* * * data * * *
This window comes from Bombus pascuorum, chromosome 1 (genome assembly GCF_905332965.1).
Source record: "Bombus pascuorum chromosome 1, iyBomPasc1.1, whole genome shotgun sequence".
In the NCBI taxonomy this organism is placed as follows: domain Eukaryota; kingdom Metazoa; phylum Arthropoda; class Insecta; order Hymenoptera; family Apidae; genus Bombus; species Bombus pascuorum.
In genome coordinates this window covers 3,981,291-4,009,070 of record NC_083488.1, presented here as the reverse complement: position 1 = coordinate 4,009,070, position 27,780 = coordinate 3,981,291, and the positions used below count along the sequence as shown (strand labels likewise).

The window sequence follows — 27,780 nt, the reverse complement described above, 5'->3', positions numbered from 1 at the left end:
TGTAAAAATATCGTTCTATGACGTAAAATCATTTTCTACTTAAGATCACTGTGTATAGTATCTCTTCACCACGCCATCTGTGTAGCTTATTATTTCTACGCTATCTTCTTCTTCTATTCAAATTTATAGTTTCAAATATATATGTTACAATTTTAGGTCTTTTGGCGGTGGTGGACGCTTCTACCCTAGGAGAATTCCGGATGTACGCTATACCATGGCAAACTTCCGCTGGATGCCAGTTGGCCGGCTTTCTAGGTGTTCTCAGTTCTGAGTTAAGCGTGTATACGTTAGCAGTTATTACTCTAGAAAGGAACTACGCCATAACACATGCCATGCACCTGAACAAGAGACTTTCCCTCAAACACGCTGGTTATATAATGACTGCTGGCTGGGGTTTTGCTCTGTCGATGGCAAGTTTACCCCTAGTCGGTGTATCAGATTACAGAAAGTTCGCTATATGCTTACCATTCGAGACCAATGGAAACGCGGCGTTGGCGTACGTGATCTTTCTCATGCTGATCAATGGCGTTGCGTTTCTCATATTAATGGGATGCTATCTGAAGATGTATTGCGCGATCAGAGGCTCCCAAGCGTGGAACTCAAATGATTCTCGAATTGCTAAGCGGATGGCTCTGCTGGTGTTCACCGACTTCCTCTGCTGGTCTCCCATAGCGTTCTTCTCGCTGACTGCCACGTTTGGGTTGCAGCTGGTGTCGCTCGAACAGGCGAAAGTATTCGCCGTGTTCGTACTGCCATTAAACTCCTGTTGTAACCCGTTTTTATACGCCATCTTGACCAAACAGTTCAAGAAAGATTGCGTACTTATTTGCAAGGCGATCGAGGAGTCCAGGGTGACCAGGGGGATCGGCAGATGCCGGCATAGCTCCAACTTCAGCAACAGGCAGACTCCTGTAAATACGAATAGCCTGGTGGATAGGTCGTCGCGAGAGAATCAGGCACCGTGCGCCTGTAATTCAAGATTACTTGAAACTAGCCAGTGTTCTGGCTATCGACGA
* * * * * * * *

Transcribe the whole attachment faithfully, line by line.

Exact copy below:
This window comes from Bombus pascuorum, chromosome 1 (genome assembly GCF_905332965.1).
Source record: "Bombus pascuorum chromosome 1, iyBomPasc1.1, whole genome shotgun sequence".
In the NCBI taxonomy this organism is placed as follows: domain Eukaryota; kingdom Metazoa; phylum Arthropoda; class Insecta; order Hymenoptera; family Apidae; genus Bombus; species Bombus pascuorum.
In genome coordinates this window covers 3,981,291-4,009,070 of record NC_083488.1, presented here as the reverse complement: position 1 = coordinate 4,009,070, position 27,780 = coordinate 3,981,291, and the positions used below count along the sequence as shown (strand labels likewise).

The window sequence follows — 27,780 nt, the reverse complement described above, 5'->3', positions numbered from 1 at the left end:
TGTAAAAATATCGTTCTATGACGTAAAATCATTTTCTACTTAAGATCACTGTGTATAGTATCTCTTCACCACGCCATCTGTGTAGCTTATTATTTCTACGCTATCTTCTTCTTCTATTCAAATTTATAGTTTCAAATATATATGTTACAATTTTAGGTCTTTTGGCGGTGGTGGACGCTTCTACCCTAGGAGAATTCCGGATGTACGCTATACCATGGCAAACTTCCGCTGGATGCCAGTTGGCCGGCTTTCTAGGTGTTCTCAGTTCTGAGTTAAGCGTGTATACGTTAGCAGTTATTACTCTAGAAAGGAACTACGCCATAACACATGCCATGCACCTGAACAAGAGACTTTCCCTCAAACACGCTGGTTATATAATGACTGCTGGCTGGGGTTTTGCTCTGTCGATGGCAAGTTTACCCCTAGTCGGTGTATCAGATTACAGAAAGTTCGCTATATGCTTACCATTCGAGACCAATGGAAACGCGGCGTTGGCGTACGTGATCTTTCTCATGCTGATCAATGGCGTTGCGTTTCTCATATTAATGGGATGCTATCTGAAGATGTATTGCGCGATCAGAGGCTCCCAAGCGTGGAACTCAAATGATTCTCGAATTGCTAAGCGGATGGCTCTGCTGGTGTTCACCGACTTCCTCTGCTGGTCTCCCATAGCGTTCTTCTCGCTGACTGCCACGTTTGGGTTGCAGCTGGTGTCGCTCGAACAGGCGAAAGTATTCGCCGTGTTCGTACTGCCATTAAACTCCTGTTGTAACCCGTTTTTATACGCCATCTTGACCAAACAGTTCAAGAAAGATTGCGTACTTATTTGCAAGGCGATCGAGGAGTCCAGGGTGACCAGGGGGATCGGCAGATGCCGGCATAGCTCCAACTTCAGCAACAGGCAGACTCCTGTAAATACGAATAGCCTGGTGGATAGGTCGTCGCGAGAGAATCAGGCACCGTGCGCCTGTAATTCAAGATTACTTGAAACTAGCCAGTGTTCTGGCTATCGACGA